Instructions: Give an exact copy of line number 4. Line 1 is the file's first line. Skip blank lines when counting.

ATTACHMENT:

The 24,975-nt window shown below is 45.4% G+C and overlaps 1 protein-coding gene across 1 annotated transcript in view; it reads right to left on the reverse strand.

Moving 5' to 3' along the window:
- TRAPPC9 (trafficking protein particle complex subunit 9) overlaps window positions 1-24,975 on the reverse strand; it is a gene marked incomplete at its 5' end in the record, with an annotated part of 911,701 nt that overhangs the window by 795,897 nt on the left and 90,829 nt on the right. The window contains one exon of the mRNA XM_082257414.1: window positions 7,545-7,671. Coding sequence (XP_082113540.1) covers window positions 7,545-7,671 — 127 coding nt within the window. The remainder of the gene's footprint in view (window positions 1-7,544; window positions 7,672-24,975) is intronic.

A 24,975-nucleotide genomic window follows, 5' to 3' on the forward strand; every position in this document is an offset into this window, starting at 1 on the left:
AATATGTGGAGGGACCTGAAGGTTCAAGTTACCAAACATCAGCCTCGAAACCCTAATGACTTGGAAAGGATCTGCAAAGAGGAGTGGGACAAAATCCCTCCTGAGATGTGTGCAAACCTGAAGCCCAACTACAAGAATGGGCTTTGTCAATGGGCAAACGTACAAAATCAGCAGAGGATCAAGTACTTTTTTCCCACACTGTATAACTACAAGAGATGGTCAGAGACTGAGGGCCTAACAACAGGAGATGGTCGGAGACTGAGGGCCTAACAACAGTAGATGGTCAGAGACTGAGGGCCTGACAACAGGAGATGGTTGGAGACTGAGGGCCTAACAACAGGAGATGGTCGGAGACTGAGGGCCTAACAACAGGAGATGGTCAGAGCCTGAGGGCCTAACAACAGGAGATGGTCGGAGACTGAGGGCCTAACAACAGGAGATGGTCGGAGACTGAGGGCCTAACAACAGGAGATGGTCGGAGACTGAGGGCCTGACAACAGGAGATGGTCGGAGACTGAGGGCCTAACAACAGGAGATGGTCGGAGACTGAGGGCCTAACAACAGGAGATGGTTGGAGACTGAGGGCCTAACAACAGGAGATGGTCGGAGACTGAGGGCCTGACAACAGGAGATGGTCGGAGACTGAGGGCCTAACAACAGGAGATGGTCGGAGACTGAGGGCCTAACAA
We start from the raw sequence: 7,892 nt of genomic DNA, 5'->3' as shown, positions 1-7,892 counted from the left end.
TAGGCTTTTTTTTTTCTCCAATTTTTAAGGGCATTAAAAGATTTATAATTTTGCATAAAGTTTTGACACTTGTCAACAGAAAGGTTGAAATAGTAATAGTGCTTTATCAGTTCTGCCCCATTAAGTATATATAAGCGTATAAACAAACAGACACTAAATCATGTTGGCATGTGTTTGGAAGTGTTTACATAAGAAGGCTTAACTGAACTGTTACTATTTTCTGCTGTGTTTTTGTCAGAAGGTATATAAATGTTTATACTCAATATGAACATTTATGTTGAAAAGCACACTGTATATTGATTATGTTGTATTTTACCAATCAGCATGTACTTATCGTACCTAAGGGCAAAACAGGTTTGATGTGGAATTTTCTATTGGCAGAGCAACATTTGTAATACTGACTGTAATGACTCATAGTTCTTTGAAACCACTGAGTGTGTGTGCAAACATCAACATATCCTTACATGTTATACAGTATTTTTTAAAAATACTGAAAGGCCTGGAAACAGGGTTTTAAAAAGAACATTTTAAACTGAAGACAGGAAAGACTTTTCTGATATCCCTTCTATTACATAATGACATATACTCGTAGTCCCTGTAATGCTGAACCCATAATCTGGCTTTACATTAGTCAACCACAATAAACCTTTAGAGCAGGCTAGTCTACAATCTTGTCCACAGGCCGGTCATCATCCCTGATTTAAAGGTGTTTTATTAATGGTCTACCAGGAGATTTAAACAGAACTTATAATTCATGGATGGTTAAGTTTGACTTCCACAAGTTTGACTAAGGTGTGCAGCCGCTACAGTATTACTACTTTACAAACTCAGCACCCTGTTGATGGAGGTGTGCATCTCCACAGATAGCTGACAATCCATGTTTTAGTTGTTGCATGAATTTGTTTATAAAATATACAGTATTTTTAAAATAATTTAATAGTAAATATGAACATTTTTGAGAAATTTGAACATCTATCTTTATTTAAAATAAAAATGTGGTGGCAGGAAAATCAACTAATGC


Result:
A 24,975-nucleotide genomic window follows, 5' to 3' on the forward strand; every position in this document is an offset into this window, starting at 1 on the left: